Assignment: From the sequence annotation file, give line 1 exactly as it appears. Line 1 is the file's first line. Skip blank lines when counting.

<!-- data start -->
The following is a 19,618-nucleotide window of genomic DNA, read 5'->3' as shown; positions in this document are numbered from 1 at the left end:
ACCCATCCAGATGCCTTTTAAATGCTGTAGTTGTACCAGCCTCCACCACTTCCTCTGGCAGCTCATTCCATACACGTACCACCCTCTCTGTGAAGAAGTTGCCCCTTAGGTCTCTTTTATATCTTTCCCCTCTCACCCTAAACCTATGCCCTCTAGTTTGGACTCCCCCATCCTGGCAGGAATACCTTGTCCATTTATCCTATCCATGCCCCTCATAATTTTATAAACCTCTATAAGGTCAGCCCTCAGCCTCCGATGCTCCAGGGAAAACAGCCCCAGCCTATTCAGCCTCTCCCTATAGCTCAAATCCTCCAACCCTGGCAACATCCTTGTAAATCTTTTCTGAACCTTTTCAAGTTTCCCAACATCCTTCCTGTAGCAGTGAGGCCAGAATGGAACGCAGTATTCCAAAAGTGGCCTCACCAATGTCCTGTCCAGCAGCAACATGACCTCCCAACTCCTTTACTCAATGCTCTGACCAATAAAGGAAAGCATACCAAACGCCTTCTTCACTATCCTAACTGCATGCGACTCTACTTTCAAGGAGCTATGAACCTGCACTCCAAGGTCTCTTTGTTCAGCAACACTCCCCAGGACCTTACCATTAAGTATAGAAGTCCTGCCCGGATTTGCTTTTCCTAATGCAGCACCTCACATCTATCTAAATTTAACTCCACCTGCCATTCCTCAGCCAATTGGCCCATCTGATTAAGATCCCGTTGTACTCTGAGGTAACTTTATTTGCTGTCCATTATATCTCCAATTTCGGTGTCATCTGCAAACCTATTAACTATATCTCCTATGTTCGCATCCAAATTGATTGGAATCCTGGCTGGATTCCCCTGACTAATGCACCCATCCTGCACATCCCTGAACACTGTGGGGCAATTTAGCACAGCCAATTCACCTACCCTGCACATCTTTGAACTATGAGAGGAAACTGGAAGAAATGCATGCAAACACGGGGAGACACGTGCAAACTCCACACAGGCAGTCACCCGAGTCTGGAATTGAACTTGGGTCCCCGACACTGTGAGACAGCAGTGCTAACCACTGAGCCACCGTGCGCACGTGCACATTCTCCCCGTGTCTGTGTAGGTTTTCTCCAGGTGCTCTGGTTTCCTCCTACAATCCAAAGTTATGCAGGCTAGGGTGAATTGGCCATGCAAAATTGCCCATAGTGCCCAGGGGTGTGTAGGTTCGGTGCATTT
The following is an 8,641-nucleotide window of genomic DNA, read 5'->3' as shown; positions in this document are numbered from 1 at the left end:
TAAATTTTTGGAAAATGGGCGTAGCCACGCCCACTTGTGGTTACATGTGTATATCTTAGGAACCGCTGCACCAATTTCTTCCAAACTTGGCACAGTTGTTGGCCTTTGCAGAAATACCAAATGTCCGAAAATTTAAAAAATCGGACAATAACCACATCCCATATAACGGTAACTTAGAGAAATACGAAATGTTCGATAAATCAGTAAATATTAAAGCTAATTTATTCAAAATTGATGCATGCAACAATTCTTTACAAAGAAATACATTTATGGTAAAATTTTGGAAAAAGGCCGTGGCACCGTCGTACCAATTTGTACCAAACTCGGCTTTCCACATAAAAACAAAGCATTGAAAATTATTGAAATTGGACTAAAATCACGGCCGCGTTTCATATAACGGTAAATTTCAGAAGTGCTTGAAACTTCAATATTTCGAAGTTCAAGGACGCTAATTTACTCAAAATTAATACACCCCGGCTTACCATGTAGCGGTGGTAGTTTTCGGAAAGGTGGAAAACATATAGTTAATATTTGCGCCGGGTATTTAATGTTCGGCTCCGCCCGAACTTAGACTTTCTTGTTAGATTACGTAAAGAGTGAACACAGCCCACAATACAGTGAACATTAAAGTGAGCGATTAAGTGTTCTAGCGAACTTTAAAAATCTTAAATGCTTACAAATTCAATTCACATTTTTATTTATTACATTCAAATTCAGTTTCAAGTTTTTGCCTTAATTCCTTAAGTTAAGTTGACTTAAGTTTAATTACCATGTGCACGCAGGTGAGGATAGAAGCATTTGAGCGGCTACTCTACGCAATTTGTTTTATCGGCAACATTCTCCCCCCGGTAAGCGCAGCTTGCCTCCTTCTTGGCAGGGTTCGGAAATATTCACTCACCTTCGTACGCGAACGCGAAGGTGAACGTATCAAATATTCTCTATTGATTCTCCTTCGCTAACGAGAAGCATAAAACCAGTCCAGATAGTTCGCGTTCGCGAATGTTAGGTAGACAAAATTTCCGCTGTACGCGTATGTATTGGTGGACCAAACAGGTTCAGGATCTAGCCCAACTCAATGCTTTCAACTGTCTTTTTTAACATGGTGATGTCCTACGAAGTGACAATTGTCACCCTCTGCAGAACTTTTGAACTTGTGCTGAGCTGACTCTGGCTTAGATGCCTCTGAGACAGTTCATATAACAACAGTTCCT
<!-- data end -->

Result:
The following is a 19,618-nucleotide window of genomic DNA, read 5'->3' as shown; positions in this document are numbered from 1 at the left end: